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Is Andrew Bynum the Worst Player in NBA History?

On first glance, this may seem like a preposterous question. Andrew Bynum is a physically gifted 7 footer who helped the Los Angeles Lakers win two NBA titles and has made as much as $16 million in a single season to play basketball. Every team in the league carries a number of journeymen who make the league minimum salary and rarely have a chance to step on the court. Even though his career his career has gone downhill in recent years due to a mixture of injuries and questionable work ethic, most people would consider it absurd to call him the worst player of all time.

I should point out that when I call him the worst player of all time, I am not commenting on the totality of his career; I am talking about the post-Lakers version of Andrew Bynum. I do believe that the current version of Andrew Bynum is quite literally the worst player in NBA history, much worse than the scores of players that only managed a brief 10-day contract and never scored more than two baskets in their career. The reason that circa-2014 Andrew Bynum is worse than those players is that while all those Joe Wassisnames never made their teams better, they at least didn’t make them worse. No NBA team could ever say the reason they had a losing season was because of the 12th man on the roster who played 18 minutes over the course of the season. The reason Andrew Bynum can stake a claim as the worst player in league history is that he actually does significant harm to his team.

After the Lakers exercises a $16 million dollar option on Bynum in 2012, they were then part of a multi-team trade in which the 76ers gave up their star player Andrew Iguodala in exchange for Bynum. Despite being on the hook for Bynum’s $16 million salary, knee injuries prevented him from playing a single game for the 76ers, and the team went into a tailspin the culminated with the longest losing streak in NBA history this year.

Bynum signed with the Cleveland Cavaliers this past off season, but only managed to make it as far as December before being suspended indefinitely for conduct detrimental to the team. It is difficult to imagine anything as humiliating for a supposedly star basketball player than getting kicked off the Cleveland Cavaliers.

Up to this point, Bynum had only ever damaged a team by causing them to trade away star players for him or for chewing up millions of dollars in money and cap space without contributing on the court. But when the Indiana Pacers signed him February, he lowered his game to a whole other level.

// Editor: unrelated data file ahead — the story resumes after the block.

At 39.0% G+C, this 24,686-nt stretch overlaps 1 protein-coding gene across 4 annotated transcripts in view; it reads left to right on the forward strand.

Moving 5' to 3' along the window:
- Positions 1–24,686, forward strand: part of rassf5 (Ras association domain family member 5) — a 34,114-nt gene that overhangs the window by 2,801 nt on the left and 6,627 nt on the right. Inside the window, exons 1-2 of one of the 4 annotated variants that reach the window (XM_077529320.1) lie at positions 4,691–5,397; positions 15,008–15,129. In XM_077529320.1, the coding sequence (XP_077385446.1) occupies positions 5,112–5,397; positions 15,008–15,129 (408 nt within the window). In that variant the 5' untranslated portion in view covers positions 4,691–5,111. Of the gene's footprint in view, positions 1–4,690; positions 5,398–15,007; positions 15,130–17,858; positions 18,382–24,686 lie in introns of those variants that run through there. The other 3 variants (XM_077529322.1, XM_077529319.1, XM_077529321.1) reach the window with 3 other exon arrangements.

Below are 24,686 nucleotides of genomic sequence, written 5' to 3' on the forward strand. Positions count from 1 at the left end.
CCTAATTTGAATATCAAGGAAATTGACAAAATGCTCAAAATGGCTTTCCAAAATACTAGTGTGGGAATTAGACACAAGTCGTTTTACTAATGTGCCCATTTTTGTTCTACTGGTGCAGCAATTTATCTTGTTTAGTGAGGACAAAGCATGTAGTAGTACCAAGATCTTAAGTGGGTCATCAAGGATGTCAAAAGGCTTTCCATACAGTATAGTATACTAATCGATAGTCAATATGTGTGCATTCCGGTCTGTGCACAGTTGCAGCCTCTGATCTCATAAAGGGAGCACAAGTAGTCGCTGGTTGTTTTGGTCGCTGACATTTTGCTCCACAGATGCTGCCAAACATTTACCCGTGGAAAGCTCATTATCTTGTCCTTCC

The Pacers didn’t trade anyone for Bynum and they didn’t sign him for a lot of money by NBA standards. After they signed him, he only played in two games before going on the injured list with a sore knee. Despite only nominally being a member of the Pacers, Bynum’s aura of awfulness seems to have somehow magically destroyed what was once one of the favourites to win the NBA title.

Some may argue that Rudy Gay may rival Bynum in that every team that gets rid of him seems to experience a remarkable improvement in performance. That is certainly true, but Rudy Gay has never actually managed to truly set a successful franchise back several years, and whatever harm he does, he at least does it on the court. It is Andrew Bynum’s ability to wreck a team without even playing for them that secures his position as the worst player of all time.

Golf Needs Jordan Spieth to Win the Masters

When Tiger Woods announced that he would not be playing in the Masters this year, the price of tickets to the tournament immediately dropped by 20%. Throughout his career, even during his struggles in recent years, television ratings for all golf tournaments plummet when Tiger is not in the field. For all the talk in recent years about all the up and coming young golfers, Rory McIlroy has been the only one to show a glimmer of potential to become a true superstar, but his career has been in reverse since he signed his massive endorsement deal with Nike.

Much has been made of Tiger not having won a major since 2008, but only McIlroy and Phil Mickelson have won more than one over that stretch. For most of the majors since Tiger’s playoff victory at Torrey Pines we have seen a steady stream of little known first time winners, most of whom have been more likely to miss cuts than contend for another major. When was the last time anyone has seen Lucas Glover, Stewart Cink, or Darren Clarke on television on a Sunday of a major? Even most of the next big thing 20-somethings have already started to fizzle before hitting 30. Anthony Kim may or may not still be a professional golfer. Dustin Johnson’s girlfriend get more coverage in Golf Digest than he does these days.

As if it weren’t bad enough that injuries were keeping Tiger out of action, the only other golfer who can truly drive TV ratings, Phil Mickelson, who is approaching his mid-forties and is battling arthritis, missed the cut for the first time in 1997. With the prospect of its two biggest draws nearing the twilight of their careers, golf is crying out for a new superstar to capture the public’s attention. How lucky would the PGA be if the very same year Tiger misses his first Masters someone takes his record as the youngest Masters winner ever?